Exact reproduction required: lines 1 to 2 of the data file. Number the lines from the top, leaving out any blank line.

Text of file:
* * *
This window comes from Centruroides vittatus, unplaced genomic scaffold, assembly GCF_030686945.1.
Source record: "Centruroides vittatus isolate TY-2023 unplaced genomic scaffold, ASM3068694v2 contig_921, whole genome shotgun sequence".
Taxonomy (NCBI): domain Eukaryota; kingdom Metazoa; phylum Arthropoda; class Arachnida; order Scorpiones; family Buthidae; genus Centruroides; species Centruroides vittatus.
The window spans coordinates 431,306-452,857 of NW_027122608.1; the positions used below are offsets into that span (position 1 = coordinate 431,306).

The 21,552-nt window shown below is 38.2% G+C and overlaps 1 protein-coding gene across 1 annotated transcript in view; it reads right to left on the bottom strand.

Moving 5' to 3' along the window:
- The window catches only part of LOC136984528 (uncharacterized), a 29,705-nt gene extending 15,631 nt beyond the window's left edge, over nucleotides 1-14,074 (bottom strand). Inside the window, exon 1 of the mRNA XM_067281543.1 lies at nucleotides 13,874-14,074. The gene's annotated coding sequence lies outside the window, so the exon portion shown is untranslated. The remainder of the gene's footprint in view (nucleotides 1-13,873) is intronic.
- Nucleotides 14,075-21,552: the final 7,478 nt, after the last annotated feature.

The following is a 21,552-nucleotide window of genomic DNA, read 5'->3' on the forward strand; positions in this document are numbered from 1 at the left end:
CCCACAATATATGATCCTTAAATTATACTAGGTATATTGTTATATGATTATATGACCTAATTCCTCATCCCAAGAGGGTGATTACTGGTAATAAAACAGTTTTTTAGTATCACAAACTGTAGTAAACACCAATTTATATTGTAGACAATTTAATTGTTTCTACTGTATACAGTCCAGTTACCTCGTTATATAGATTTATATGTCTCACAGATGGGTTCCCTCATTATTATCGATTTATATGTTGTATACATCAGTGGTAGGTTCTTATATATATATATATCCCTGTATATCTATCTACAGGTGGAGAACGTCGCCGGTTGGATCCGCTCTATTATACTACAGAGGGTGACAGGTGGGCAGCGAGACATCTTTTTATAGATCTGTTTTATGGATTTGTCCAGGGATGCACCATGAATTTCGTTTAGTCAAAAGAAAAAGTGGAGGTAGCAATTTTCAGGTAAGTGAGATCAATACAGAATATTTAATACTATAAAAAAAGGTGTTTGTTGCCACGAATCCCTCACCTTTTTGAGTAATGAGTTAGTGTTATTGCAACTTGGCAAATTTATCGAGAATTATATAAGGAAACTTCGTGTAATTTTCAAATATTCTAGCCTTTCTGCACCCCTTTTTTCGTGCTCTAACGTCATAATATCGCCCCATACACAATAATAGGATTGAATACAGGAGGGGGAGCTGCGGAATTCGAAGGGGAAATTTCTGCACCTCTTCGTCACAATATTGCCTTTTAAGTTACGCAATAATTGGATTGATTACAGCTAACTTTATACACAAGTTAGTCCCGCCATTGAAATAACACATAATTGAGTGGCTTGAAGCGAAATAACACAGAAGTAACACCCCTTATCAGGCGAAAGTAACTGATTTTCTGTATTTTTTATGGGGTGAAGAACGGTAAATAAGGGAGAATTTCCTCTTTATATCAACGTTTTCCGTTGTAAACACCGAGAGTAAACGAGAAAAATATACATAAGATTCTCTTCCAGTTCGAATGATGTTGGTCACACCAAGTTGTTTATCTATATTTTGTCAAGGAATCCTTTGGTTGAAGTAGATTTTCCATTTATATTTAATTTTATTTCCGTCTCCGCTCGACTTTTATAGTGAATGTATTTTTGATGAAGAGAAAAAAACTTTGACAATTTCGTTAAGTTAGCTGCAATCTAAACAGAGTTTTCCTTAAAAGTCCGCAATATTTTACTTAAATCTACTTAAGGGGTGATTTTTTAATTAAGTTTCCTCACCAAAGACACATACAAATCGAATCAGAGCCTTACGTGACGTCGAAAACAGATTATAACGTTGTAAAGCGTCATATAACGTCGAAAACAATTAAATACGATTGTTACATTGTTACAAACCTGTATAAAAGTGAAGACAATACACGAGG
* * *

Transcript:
This window comes from Centruroides vittatus, unplaced genomic scaffold, assembly GCF_030686945.1.
Source record: "Centruroides vittatus isolate TY-2023 unplaced genomic scaffold, ASM3068694v2 contig_921, whole genome shotgun sequence".